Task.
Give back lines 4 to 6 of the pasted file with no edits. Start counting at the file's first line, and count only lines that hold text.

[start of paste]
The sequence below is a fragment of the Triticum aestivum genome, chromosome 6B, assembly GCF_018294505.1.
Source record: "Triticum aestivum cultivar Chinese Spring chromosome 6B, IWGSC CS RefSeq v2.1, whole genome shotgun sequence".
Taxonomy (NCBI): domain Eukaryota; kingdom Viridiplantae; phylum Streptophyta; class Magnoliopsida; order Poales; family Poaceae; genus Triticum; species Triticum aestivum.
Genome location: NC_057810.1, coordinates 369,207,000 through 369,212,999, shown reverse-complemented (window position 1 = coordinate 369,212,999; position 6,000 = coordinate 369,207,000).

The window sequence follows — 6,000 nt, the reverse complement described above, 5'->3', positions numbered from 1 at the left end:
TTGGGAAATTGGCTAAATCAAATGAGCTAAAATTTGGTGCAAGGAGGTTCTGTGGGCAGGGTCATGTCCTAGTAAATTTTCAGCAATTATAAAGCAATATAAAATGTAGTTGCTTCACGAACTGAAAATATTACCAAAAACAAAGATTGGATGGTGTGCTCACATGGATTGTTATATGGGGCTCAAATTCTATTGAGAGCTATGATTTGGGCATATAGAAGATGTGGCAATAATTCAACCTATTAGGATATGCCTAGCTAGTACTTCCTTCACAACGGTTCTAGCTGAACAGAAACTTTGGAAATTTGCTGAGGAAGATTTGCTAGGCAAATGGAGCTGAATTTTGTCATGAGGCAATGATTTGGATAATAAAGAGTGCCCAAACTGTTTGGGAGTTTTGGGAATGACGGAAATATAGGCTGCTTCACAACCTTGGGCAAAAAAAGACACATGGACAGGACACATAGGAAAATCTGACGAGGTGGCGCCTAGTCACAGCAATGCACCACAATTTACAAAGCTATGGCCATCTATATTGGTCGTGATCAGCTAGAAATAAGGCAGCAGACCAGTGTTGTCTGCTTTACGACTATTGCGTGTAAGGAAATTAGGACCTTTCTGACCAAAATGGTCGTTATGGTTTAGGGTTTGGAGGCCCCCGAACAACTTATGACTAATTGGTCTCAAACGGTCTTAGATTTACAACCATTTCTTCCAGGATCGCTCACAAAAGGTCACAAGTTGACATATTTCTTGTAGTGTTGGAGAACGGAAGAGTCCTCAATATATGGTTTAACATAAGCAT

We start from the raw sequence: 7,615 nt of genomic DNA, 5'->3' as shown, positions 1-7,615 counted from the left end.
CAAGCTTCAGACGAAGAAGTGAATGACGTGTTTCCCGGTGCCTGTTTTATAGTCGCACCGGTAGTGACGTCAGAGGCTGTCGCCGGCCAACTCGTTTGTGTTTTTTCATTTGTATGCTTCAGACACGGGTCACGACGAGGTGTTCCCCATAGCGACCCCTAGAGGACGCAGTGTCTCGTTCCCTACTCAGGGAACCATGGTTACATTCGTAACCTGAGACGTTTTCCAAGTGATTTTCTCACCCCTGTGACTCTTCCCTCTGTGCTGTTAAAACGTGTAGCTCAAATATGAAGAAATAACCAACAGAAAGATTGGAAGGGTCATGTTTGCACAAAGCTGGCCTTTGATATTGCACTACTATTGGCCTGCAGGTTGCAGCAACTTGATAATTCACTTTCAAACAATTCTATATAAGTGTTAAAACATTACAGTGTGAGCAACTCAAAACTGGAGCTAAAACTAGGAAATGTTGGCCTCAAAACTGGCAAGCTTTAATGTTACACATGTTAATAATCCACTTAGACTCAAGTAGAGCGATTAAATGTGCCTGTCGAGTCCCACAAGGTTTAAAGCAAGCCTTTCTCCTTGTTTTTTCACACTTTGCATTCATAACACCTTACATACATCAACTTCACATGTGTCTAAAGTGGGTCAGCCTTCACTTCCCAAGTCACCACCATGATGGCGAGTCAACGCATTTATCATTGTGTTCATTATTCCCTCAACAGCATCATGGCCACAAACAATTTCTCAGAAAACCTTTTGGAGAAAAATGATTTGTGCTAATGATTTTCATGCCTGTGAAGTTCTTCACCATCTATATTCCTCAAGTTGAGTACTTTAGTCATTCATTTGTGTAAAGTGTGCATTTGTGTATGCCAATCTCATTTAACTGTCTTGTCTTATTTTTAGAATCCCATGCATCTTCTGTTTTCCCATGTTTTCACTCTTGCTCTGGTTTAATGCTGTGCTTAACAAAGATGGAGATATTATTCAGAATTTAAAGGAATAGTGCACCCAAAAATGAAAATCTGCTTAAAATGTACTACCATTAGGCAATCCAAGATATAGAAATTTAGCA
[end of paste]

Genome location: NC_057810.1, coordinates 369,207,000 through 369,212,999, shown reverse-complemented (window position 1 = coordinate 369,212,999; position 6,000 = coordinate 369,207,000).

The window sequence follows — 6,000 nt, the reverse complement described above, 5'->3', positions numbered from 1 at the left end:
TTGGGAAATTGGCTAAATCAAATGAGCTAAAATTTGGTGCAAGGAGGTTCTGTGGGCAGGGTCATGTCCTAGTAAATTTTCAGCAATTATAAAGCAATATAAAATGTAGTTGCTTCACGAACTGAAAATATTACCAAAAACAAAGATTGGATGGTGTGCTCACATGGATTGTTATATGGGGCTCAAATTCTATTGAGAGCTATGATTTGGGCATATAGAAGATGTGGCAATAATTCAACCTATTAGGATATGCCTAGCTAGTACTTCCTTCACAACGGTTCTAGCTGAACAGAAACTTTGGAAATTTGCTGAGGAAGATTTGCTAGGCAAATGGAGCTGAATTTTGTCATGAGGCAATGATTTGGATAATAAAGAGTGCCCAAACTGTTTGGGAGTTTTGGGAATGACGGAAATATAGGCTGCTTCACAACCTTGGGCAAAAAAAGACACATGGACAGGACACATAGGAAAATCTGACGAGGTGGCGCCTAGTCACAGCAATGCACCACAATTTACAAAGCTATGGCCATCTATATTGGTCGTGATCAGCTAGAAATAAGGCAGCAGACCAGTGTTGTCTGCTTTACGACTATTGCGTGTAAGGAAATTAGGACCTTTCTGACCAAAATGGTCGTTATGGTTTAGGGTTTGGAGGCCCCCGAACAACTTATGACTAATTGGTCTCAAACGGTCTTAGATTTACAACCATTTCTTCCAGGATCGCTCACAAAAGGTCACAAGTTGACATATTTCTTGTAGTGTTGGAGAACGGAAGAGTCCTCAATATATGGTTTAACATAAGCAT